We probably all know someone who suffers from a mental health issue, whether we’re aware of it or not. Sometimes we know who these people are because they openly discuss it, but oftentimes, we have no idea.

Mental illness is considered an “invisible disease” because people typically don’t talk about it or show obvious symptoms.

The World Economic Forum says the 21st century has seen a worldwide epidemic of mental health issues. Most people tend to associate depression with mental illness, and for good reason. It’s a common mental disorder and the leading cause of disabilities worldwide. Yet it’s not the top mental health concern people face today. The top spot belongs to anxiety.

About 275 million people, approximately 4 percent of the global population, suffer from anxiety disorders, according to the World Economic Forum. If trends continue, this will cost the global economy $16 trillion by 2030 because of missed work, health care costs and other factors.

More than 25 percent of college students had been diagnosed with or treated by a professional for a mental health issue within a single year, according to statistics a couple years ago from the National Alliance on Mental Illness. A new study last fall suggests that staggering number has gone up even more.

Other studies have shown psychological distress is 70 percent more common today than a decade ago. Recent research by the University of Michigan reveals one in seven kids under the age of 17 in the U.S. has at least one mental health condition. This all points to a growing problem that kids are struggling with. Left untreated, mental illnesses like anxiety can interfere with school, activities and family life.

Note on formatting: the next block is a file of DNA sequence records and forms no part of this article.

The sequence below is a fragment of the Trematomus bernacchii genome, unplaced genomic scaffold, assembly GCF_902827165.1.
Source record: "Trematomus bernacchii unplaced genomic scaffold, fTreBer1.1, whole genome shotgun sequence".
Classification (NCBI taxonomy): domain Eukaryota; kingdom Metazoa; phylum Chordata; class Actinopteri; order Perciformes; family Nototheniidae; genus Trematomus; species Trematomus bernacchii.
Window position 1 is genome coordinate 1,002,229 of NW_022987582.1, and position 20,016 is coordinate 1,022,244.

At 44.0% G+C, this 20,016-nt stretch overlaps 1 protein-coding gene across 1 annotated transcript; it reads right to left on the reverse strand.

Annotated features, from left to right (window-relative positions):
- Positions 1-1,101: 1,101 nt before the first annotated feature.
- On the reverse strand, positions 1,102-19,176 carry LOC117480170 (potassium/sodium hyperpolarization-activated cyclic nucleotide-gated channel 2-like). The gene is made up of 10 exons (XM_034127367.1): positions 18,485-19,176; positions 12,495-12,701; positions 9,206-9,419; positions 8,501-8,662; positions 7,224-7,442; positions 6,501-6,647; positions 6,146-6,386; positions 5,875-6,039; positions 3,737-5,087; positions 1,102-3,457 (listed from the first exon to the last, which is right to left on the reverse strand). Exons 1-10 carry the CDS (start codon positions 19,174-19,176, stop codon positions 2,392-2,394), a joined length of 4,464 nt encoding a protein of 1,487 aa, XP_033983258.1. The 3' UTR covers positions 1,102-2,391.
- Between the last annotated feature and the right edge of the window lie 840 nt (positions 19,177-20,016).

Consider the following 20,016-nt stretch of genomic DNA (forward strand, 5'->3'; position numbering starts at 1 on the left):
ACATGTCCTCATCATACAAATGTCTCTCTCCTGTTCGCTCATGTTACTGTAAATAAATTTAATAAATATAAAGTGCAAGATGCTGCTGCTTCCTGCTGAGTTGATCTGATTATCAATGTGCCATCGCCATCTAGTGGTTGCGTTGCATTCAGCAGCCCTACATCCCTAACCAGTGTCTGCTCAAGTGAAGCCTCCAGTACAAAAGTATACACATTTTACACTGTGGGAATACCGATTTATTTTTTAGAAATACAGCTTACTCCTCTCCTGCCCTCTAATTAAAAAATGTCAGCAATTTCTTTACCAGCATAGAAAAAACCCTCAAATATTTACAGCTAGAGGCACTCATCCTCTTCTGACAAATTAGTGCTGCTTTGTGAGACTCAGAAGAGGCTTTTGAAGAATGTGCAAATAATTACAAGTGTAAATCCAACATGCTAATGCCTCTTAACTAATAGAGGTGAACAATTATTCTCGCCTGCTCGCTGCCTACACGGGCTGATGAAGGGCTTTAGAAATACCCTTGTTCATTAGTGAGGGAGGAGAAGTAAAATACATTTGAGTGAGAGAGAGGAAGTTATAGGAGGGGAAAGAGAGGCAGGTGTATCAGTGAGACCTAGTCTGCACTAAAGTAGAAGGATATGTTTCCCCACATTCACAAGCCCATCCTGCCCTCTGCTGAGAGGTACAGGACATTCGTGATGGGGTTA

It might be easy to dismiss the scope of the problem by saying kids are coddled too much and issues like anxiety and depression are part of growing up and surviving in the real world. I disagree with that. If teens and young adults are saying these are issues affecting their lives, then we need to listen.

My kids told me that their health classes in Shakopee High School talked about this issue at length, tried to remove the stigma associated with mental health, and discussed options for getting help. That’s reassuring to hear.

Over the last year, I’ve learned that a couple college students I know were diagnosed with a mental illness. I was shocked, to say the least, for several reasons. These are smart, outgoing, socially active students who have never had any past health issues. I never would have pegged them as suffering from a mental issue.

That’s why it’s invisible. There are no outward signs or changes in their grades or personalities, at least to an untrained eye like mine. At the same time, these students struggle with an illness that sometimes affects their day-to-day ability to function in college.

As a parent, this is terrifying. I have one son in college and will mostly likely see my other son move to a campus in another year and a half. Even though I do my best to foster open communication with my kids, the truth is, parents don’t always know what their kids are dealing with, especially when they’re living on their own for the first time and want to demonstrate their independence.

This is why it’s important, when we talk to kids, to ask questions without being overbearing, listen without being judgmental, and realize that mental illness is real, is a significant challenge for the next generation of adults, and issues like depression and anxiety can be devastating but are treatable.

South regional editor

Deena is the regional editor for Shakopee, Jordan, Prior Lake and Savage and is passionate about uncovering the truth. Deena also enjoys gardening, playing tennis and up-cycling furniture.

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